Under both federal law and Ohio law, sexual harassment is a form of discrimination. You are protected by the Ohio Fair Employment Practices Law if you work for an Ohio employer with four or more employees, and by Title VII of the Civil Rights Act of 1964 if your workplace has more than 15 employees.
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What is Sexual Harassment?
Unwelcome sexual advances, requests for sexual favors, and other verbal or physical conduct of a sexual nature constitute sexual harassment when submission to, or rejection of, this conduct explicitly or implicitly affects an individual’s employment, unreasonably interferes with an individual’s work performance or creates an intimidating, hostile or offensive work environment. Sexual harassment can occur in a variety of circumstances, including but not limited to the following:
- The victim as well as the harasser may be of either gender. The victim does not have to be of the opposite sex.
- The harasser can be the victim’s supervisor, a supervisor in another area, or a co-worker.
- The victim does not have to be the person harassed, but could be anyone affected by the offensive conduct.
- Unlawful sexual harassment may occur even if there victim is not discharged or does not suffer economic injury.
- The harasser’s conduct must be unwelcome.
When investigating allegations of sexual harassment, the regulatory agencies look at the whole record including the nature of the sexual advances and the context in which the alleged incidents occurred. A determination on the allegations is made from the facts on a case-by-case basis.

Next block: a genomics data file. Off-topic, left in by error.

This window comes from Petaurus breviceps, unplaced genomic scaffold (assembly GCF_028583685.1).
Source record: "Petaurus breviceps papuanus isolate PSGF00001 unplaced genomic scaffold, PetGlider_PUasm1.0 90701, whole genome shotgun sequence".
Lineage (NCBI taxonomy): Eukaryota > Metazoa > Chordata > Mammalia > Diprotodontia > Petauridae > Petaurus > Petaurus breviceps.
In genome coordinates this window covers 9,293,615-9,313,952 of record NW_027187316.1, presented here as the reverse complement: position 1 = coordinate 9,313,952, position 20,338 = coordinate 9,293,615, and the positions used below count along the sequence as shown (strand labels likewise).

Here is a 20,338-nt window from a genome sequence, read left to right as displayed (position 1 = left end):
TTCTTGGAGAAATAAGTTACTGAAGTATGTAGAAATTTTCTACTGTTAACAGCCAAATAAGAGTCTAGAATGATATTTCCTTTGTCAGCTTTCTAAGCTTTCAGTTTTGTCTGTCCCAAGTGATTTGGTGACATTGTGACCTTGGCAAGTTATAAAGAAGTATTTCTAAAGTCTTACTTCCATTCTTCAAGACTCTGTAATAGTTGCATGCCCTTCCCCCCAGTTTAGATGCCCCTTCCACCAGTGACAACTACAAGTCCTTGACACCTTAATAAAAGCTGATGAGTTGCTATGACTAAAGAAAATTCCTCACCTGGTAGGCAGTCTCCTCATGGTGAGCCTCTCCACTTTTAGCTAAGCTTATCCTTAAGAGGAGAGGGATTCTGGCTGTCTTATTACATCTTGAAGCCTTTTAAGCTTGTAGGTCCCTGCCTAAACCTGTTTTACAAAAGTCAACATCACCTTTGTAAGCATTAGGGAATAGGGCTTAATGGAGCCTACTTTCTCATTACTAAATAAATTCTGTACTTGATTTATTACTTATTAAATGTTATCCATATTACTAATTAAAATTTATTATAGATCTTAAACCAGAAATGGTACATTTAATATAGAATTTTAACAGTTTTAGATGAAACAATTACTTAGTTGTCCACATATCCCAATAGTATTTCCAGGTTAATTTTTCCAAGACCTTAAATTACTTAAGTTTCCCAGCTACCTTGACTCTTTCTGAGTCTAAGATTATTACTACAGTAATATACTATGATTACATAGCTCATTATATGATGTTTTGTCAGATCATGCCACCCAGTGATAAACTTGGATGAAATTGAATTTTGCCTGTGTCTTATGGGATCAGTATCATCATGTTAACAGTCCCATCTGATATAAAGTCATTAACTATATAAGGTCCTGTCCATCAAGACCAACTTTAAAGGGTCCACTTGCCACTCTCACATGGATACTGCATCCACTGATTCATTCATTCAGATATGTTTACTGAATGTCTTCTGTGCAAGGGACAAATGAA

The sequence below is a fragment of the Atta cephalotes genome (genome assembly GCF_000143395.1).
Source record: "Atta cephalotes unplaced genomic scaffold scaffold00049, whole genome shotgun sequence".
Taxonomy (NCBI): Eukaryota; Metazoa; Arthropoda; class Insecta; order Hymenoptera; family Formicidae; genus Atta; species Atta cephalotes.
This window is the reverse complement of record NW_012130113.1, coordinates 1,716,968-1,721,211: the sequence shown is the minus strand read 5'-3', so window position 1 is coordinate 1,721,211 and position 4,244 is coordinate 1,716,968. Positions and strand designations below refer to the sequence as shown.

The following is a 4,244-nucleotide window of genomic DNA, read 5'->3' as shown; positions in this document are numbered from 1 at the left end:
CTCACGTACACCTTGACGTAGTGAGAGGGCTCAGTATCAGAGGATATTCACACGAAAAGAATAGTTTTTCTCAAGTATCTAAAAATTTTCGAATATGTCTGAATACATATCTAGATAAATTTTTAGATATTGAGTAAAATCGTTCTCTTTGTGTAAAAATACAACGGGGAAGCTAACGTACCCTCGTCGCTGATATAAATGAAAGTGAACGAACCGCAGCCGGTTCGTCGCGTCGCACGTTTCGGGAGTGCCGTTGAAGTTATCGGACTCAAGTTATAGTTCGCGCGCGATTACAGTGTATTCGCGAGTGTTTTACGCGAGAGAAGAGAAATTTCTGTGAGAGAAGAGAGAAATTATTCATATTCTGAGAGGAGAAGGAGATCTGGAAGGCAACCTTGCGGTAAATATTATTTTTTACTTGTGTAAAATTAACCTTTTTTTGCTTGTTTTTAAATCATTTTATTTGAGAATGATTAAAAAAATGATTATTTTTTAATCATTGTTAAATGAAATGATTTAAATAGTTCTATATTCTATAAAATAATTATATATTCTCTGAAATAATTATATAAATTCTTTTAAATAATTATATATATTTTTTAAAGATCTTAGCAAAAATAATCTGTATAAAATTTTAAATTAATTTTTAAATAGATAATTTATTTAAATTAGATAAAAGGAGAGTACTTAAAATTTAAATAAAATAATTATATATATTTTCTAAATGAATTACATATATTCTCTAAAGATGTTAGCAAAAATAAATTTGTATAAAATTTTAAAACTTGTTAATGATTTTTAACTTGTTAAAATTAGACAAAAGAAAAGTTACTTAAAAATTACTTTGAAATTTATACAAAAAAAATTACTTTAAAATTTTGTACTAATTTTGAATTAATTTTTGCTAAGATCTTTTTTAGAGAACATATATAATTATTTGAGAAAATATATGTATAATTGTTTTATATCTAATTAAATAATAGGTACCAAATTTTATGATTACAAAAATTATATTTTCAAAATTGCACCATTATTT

Prevention is the best tool to eliminate sexual harassment in the workplace. Employers should clearly communicate to employees that sexual harassment will not be tolerated and establish an effective complaint or grievance process.
Filing a Sexual Harassment Lawsuit in Ohio
Changes in procedural requirements to Ohio sexual harassment law in late 2020 erected additional barriers to filing a lawsuit. Now, a sexual harassment claim must go through the Ohio Civil Rights Commission (OCRC) before it can get into court.
Upon filing a sexual harassment complaint with the OCRC, the agency will notify your employer and investigate your claim. Since it is unlawful for your employer to retaliate against you for filing a sexual harassment claim, it is unlikely your employer will take action against you before your claim is resolved.
The OCRC will offer you and your employer mediation services in an attempt to resolve the claim. Either of you can refuse the offer, or you can attempt mediation. If you elect mediation but it is unsuccessful, the OCRC will hire an investigator.
If the investigator finds probable cause that your claim is valid, the Ohio Attorney General will pursue a complaint and hold a hearing before a state administrative law judge (ALJ). The ALJ can order your employer to pay damages or take certain other actions. The ALJ can also dismiss your claim.
The “Right to Sue” Letter